By Anthony Harrup
MEXICO CITY--Spain's Telefónica SA, Mexico's second-largest wireless carrier, said Tuesday it would give subscribers more control over their phone plans, a sign that competition in the country's mobile market is heating up.
The service, called Movistar On, was launched using technology that allows users to manage their plans at any time from their smartphones.
Unlike traditional plans, the system gives prepaid users the ability to assign phone credit to minutes of airtime, broadband usage and messaging based on their individual needs. Users can also choose from a number of preset arrangements.
The rollout comes amid increased competition in Mexico's mobile market following the entry last year of AT&T Inc., which bought two wireless operators for $4.4 billion and began enticing consumers with cross-border benefits. Mobile-service prices in Mexico tumbled almost 17% in 2015.
Telefónica said it expects the service to encourage further adoption of smartphones among its clients. Currently, 40% of its wireless subscribers have the devices, almost double the percentage from a year ago.
Telefónica has enlisted ItsOn Inc., based in Redwood City, Calif., to provide a cloud-based platform. Subscribers can log in with an app and top up their plans at any time using a variety of payment methods, said ItsOn Chief Executive Greg Raleigh.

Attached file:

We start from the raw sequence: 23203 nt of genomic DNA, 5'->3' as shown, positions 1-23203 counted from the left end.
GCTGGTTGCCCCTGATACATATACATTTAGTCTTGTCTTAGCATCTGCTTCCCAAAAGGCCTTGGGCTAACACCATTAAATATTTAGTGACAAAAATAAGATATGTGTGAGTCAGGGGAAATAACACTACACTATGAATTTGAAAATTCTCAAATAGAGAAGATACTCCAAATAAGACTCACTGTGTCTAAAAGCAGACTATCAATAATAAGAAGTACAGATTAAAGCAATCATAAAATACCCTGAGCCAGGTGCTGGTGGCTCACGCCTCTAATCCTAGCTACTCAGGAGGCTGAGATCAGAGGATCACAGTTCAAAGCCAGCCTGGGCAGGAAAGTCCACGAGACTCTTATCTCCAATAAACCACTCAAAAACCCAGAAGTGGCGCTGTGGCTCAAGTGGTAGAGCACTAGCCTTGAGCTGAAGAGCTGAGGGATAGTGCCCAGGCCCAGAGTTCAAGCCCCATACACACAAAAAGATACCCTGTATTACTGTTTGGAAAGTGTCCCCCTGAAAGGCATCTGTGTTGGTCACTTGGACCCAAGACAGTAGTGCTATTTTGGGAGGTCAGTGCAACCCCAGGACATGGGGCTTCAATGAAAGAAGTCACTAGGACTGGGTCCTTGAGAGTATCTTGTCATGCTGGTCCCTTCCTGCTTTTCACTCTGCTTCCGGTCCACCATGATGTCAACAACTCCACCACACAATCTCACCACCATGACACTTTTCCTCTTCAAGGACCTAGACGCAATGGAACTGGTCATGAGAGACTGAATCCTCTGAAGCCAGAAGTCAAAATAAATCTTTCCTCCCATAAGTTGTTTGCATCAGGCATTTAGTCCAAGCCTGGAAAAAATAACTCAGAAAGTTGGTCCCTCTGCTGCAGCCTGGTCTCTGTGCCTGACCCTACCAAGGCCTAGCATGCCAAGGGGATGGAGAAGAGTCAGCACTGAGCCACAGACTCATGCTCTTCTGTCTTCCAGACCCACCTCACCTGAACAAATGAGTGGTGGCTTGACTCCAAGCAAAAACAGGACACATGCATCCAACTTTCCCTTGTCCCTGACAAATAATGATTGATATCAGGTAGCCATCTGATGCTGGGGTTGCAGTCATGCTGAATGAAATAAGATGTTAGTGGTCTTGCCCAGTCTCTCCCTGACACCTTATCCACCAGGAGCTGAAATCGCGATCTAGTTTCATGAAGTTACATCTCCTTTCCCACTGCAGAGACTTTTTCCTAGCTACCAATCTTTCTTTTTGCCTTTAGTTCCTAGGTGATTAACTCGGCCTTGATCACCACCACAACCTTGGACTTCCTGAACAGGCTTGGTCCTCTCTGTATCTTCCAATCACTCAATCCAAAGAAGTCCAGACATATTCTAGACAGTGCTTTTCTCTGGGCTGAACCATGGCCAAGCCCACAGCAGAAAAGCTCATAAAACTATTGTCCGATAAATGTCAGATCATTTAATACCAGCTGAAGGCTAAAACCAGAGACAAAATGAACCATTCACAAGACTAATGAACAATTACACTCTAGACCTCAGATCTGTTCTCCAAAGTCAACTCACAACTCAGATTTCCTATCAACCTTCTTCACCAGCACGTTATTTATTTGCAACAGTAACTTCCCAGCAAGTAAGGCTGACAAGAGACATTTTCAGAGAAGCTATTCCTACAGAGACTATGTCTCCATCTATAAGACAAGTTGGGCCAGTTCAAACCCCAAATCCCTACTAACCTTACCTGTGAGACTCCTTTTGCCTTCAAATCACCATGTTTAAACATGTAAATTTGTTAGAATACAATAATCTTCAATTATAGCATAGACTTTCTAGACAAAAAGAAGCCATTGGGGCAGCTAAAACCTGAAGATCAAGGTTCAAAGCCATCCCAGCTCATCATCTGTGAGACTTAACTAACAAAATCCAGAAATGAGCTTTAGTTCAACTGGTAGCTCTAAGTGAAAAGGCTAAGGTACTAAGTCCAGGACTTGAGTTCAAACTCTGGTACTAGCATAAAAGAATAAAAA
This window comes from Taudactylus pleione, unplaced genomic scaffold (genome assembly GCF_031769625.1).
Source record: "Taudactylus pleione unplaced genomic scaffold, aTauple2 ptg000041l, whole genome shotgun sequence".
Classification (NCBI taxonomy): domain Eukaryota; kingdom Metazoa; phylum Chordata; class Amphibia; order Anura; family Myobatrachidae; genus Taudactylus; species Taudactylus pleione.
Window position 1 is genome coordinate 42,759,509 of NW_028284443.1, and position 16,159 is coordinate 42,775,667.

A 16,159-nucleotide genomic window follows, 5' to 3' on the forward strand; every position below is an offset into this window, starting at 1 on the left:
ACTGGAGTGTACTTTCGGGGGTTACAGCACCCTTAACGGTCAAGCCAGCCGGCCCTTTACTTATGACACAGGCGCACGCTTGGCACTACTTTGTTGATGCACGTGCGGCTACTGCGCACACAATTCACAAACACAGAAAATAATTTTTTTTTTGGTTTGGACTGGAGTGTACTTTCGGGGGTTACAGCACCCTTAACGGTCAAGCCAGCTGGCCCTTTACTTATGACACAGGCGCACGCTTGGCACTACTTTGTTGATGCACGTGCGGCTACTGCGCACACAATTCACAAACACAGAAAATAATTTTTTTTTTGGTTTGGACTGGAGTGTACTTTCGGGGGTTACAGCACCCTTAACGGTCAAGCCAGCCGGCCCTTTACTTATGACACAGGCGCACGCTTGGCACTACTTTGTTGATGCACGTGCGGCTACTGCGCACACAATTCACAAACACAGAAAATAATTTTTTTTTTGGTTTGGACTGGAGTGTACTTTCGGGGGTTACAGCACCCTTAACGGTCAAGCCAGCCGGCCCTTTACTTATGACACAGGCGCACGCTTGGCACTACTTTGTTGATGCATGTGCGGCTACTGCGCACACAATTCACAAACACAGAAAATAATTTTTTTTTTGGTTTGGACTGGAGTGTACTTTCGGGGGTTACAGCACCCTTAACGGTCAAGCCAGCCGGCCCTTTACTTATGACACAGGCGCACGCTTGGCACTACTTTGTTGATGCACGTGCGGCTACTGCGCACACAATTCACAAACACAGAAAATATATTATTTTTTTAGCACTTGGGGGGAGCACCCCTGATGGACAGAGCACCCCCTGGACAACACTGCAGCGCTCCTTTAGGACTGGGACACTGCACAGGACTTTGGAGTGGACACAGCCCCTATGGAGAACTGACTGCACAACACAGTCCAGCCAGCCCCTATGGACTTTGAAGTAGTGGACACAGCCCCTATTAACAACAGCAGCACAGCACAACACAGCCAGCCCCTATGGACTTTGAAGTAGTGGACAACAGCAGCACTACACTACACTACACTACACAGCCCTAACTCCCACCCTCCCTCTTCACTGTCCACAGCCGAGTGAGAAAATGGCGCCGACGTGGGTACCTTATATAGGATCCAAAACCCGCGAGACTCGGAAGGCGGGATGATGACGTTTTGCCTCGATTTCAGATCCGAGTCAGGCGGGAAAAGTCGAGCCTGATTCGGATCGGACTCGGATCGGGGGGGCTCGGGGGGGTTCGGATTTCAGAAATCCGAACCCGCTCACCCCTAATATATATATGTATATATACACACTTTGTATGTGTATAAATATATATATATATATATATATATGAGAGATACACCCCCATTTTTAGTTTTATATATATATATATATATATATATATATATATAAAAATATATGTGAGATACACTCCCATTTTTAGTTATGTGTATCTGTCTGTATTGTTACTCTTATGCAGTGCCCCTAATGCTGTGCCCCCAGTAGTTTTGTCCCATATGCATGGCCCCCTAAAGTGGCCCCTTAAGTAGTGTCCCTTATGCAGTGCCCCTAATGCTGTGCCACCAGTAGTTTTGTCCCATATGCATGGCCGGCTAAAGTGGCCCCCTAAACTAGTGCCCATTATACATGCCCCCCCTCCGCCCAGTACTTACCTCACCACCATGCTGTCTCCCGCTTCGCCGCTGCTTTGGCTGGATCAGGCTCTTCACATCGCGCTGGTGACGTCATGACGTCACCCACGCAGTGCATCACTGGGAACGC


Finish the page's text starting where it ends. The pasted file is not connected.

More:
Conversely, subscribers can also switch to cheaper packages and have unused credit applied to their new plan. "They will know exactly what they used their balance on and pay for what they really use," Telefónica said in a news release.
The ItsOn platform is already used in the U.S. by Sprint Corp., and ItsOn last month signed an agreement with MTN Group, Africa's largest mobile provider. Its deal with Telefónica is the first of its kind in Latin America.
Telefónica had 23.4 million Mexican mobile subscribers at the end of September, behind América Móvil unit Telcel, which had 73 million. AT&T ended last year with 8.7 million subscribers in Mexico.
Mr. Raleigh predicts that in coming years network quality and price-per-megabyte will become less important factors in differentiating between mobile providers.
"With parity on coverage and quality, you want to be more friendly," he said.
Write to Anthony Harrup at [email protected]